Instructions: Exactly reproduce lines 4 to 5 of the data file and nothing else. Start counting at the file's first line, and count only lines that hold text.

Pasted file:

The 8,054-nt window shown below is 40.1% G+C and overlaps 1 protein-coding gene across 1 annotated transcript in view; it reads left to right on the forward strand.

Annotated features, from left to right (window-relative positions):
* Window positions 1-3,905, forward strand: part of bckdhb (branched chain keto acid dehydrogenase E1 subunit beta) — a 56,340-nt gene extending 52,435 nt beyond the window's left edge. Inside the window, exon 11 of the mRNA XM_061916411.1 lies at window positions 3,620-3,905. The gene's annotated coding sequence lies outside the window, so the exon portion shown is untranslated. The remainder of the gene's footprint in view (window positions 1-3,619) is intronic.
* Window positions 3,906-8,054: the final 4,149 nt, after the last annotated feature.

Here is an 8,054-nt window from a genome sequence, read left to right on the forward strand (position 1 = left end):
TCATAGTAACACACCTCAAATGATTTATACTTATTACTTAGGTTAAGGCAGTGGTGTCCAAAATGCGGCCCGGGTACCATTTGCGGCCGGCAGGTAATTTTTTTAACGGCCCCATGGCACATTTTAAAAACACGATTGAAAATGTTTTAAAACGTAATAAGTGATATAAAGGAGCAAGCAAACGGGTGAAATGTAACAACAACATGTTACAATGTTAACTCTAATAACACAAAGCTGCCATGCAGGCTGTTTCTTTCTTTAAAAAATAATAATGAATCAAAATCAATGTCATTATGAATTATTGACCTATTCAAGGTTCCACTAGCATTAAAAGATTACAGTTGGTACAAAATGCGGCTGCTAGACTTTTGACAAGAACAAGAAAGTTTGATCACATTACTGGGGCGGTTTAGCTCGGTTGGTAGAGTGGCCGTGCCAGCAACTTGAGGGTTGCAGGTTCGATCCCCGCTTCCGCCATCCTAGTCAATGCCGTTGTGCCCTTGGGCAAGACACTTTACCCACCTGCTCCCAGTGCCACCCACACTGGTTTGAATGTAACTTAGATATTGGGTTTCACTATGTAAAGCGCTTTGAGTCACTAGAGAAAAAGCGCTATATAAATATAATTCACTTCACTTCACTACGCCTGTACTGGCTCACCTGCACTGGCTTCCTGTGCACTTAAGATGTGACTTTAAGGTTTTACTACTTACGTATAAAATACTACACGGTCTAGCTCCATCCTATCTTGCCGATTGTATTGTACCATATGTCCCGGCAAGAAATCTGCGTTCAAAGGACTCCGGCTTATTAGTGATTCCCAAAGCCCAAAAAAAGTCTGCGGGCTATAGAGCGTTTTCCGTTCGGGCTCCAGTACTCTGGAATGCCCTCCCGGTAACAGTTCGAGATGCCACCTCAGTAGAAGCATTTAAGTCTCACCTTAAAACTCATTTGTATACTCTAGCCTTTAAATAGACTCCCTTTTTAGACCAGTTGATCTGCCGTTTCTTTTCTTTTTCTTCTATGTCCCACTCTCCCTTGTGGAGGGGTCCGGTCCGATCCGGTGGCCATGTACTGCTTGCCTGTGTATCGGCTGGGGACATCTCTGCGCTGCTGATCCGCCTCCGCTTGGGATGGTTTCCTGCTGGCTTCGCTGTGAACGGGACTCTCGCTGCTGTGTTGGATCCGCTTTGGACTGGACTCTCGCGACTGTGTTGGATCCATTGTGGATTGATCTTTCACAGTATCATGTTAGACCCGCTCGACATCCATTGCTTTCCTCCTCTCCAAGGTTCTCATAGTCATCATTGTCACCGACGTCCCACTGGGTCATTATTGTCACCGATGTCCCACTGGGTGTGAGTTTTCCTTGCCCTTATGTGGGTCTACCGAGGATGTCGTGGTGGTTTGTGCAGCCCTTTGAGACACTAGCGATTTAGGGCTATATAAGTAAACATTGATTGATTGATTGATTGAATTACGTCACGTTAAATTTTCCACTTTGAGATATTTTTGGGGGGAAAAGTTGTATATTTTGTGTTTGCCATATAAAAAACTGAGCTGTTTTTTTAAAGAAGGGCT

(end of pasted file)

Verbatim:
* Window positions 3,906-8,054: the final 4,149 nt, after the last annotated feature.

Here is an 8,054-nt window from a genome sequence, read left to right on the forward strand (position 1 = left end):